Penning the letter in just two hours, he writes “well, Marianne it’s come to this time when we are really so old and our bodies are falling apart and I think I will follow you very soon. Know that I am so close behind you that if you stretch out your hand, I think you can reach mine”. Wishing her a very good journey, he says his final farewell, “goodbye old friend. Endless Love, see you down the road”. Cohen displayed a fearlessness in addressing openly her imminent death from leukemia as well as his own mortality. For most of us, death is, however, something we do not wish to think about, let alone write and speak about.
Consciously or unconsciously, most people avoid the subject. After all, it is morbid and unwelcome, not something to dwell on. Closely related to this, are discussions regarding our last Will. The exercise of drafting a Will and reflecting on a period when we will no longer be around, brings our mortality into sharp focus. So naturally, we prefer to skirt around the issue and put off making that Will for another day.
Even where we know the importance and advantages of having a well drafted, valid and up to date Will, we procrastinate. Usually the first time a Will is drafted, or updated, is when a risky activity is embarked upon: such as an impending overseas trip or the prospect of major surgery. Of course it is prudent to take precautions at such times. But statistically, these events pose no greater risk than the things we do every day.
It is more common for people of an ‘older generation’ to draw up a Will. When we are younger, we like to think there is less risk of us dying soon. Intellectually, though, we know that death can be unexpected, not limited to advanced age or ‘risky’ activities. It is important to know that the death of a younger person, particularly when death is sudden, can have as great or even greater impact on estate planning.
Another common reason for drafting a Will for the first time is a change in our circumstances which require a sense of responsibility for others; for example: when a relationship is formalised through marriage or moving in together, or when starting a family. These life changing moments are of course important events, but should not be the only times when advice is sought.
An associated reason for avoiding the preparation of a Last Will and Testament may be unresolved family issues. Drafting a Will forces us to consider solutions and deal with family and financial issues that we may not want to face. For instance, a person who has remarried may be conflicted about how best to provide for their new partner and family, without forfeiting the remaining capital for the benefit of the children from their former marriage; or someone may be struggling to resolve what to do about a potential beneficiary’s inability to handle money, but does not want to exclude or discriminate against that person. It is human nature for us to sidestep unpleasant or uncomfortable issues, but there really is no need for us to delay when it comes to drawing up a Will. A seasoned practitioner will have encountered many similar problems and is in a good position to propose constructive solutions.
What also often happens is some people consider their estates too small to bother drawing up a Will. Ironically, in many cases, drafting a Will for smaller estates demands specific skills to ensure that it caters adequately for those to whom they have legal obligations. Some estates are also far greater at the time of the testator’s death than was the case when the Will was prepared: The asset base may have grown through, for example, an inheritance, the proceeds of pension funds, life insurance policies and other investments. There are so many demands on our time and energy - our work and family commitments and other obligations; so we neglect to set aside the time to draft a Will. It seems ironic, though, because with a proper estate plan in place, we create the foundation for preserving the fruits of our labour for the benefit of the ones we leave behind.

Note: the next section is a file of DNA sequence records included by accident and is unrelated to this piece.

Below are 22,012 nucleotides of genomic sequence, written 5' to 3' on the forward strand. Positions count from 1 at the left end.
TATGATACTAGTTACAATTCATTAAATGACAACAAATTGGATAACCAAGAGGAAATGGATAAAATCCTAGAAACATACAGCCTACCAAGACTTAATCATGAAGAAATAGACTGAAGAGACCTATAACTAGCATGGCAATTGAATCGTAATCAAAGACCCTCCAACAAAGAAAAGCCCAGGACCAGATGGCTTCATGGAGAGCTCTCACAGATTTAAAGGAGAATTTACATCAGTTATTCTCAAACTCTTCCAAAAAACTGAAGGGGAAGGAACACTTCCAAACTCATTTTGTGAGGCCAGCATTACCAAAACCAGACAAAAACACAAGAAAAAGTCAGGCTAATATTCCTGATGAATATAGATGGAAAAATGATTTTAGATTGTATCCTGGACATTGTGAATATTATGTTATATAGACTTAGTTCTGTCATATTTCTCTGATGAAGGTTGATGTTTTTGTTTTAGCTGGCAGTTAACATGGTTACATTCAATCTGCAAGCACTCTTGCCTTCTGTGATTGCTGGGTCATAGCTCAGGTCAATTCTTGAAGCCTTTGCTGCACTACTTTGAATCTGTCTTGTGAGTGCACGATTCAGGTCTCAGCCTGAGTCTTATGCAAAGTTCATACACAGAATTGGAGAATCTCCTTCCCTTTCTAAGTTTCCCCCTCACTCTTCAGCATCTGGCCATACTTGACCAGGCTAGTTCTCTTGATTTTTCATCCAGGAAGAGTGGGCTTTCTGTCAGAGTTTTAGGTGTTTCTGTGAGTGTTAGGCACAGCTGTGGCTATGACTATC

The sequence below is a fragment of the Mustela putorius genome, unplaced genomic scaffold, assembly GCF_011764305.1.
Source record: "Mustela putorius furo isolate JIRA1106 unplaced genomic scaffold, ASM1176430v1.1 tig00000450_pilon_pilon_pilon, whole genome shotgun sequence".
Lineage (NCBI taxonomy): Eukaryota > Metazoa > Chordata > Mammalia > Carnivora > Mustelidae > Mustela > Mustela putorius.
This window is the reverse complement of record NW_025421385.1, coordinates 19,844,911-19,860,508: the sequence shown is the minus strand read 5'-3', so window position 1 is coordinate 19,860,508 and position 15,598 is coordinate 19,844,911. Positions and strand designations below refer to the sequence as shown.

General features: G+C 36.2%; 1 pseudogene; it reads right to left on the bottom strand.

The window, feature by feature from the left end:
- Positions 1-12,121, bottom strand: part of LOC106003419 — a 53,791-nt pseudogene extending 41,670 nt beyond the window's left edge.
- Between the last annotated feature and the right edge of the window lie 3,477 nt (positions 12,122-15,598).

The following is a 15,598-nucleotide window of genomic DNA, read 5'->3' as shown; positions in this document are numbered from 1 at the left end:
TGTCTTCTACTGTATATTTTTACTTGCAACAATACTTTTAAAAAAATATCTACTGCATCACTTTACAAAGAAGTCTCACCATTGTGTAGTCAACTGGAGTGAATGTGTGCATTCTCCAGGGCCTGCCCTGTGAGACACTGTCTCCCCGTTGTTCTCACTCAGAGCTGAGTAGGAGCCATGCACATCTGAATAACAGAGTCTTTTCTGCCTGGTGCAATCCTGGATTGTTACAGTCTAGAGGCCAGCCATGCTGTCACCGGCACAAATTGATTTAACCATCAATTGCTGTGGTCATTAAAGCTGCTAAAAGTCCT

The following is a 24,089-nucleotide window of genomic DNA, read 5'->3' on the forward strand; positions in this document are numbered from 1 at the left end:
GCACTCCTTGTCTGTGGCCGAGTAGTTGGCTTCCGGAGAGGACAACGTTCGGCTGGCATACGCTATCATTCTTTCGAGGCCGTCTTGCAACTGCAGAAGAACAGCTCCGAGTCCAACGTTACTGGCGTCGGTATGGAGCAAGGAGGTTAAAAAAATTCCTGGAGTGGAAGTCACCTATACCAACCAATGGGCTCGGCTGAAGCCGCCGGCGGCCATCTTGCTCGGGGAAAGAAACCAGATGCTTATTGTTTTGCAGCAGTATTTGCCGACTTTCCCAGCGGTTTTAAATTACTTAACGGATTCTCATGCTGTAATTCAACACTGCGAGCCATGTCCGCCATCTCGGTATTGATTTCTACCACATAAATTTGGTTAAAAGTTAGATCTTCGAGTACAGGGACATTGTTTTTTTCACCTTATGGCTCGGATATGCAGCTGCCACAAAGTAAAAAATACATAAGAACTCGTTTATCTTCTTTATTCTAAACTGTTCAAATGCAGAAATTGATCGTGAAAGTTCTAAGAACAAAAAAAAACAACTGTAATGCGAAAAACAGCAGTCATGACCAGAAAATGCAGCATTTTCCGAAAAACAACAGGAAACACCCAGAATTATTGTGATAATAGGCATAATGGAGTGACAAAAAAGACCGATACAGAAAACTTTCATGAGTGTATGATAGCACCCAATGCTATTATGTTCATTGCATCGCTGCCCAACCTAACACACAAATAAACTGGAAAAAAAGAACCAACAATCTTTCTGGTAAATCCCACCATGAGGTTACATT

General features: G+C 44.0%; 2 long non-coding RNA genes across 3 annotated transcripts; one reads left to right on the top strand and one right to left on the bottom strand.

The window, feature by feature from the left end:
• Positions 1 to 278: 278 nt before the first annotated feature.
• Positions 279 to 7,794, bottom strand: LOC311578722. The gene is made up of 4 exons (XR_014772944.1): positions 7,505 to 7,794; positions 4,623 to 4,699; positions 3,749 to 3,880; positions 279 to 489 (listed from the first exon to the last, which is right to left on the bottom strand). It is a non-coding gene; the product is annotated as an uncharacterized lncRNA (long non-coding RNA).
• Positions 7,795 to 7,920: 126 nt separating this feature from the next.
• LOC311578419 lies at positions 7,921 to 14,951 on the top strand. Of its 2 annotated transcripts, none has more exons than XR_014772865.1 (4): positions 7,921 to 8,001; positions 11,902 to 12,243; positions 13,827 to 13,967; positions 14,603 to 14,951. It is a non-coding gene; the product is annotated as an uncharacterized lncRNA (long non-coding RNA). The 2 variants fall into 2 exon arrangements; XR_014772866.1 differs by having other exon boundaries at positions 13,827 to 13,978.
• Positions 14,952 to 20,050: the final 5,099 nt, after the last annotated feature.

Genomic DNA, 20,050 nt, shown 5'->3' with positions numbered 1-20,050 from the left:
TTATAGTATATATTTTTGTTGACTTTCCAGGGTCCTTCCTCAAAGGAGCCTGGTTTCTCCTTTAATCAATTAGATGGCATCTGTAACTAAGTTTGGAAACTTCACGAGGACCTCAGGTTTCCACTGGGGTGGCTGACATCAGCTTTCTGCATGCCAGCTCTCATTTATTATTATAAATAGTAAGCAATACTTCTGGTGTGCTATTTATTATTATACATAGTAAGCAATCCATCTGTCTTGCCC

Many of us view legal costs as a grudge purchase, and there are institutions which provide free wills, and templates are also accessible online. However, the peddling of free wills and making use of such facilities are usually more of a disservice to the potential testator than a service. In particular in a recent judgment of the Supreme Court of Appeal, Raubenheimer v Raubenheimer (2012) 5 SA 290 (SCA) the court expressed its frustration at the high incidence of matters before the court relating to wills which are the product of shoddy drafting or incompetent advice. Judge Leach remarked as follows, “it is a never-ending source of amazement that so many people rely on untrained advisors when preparing their wills, one of the most important documents they are ever likely to sign”.
A similar view was also stated in an earlier case Ex Parte Kock NO 1952 (2) SA 502 (C): “These are instances which can and should be avoided, and, in their own interests as well as in the interests of those whom they intend to benefit when they die, I urge intending testators to consult only persons who are suitably trained in the drafting and execution of wills”. Thus the value of such expenditure must be seen objectively. Your Last Will is a vital document. A lifetime of work and prudent financial planning can be entirely undone if you die without a carefully constructed Will in place. The legal cost of undoing a flawed Will inevitably is a far more expensive prospect.
The tasks of talking about death and preparing one’s Last Will can seem daunting. In the song for which she was the inspiration, So Long Marianne, Cohen sings that “it’s time that we began to laugh and cry and cry and laugh about it all again” and as death is inevitably part of life, it is perhaps with this bravado that such tasks should be faced.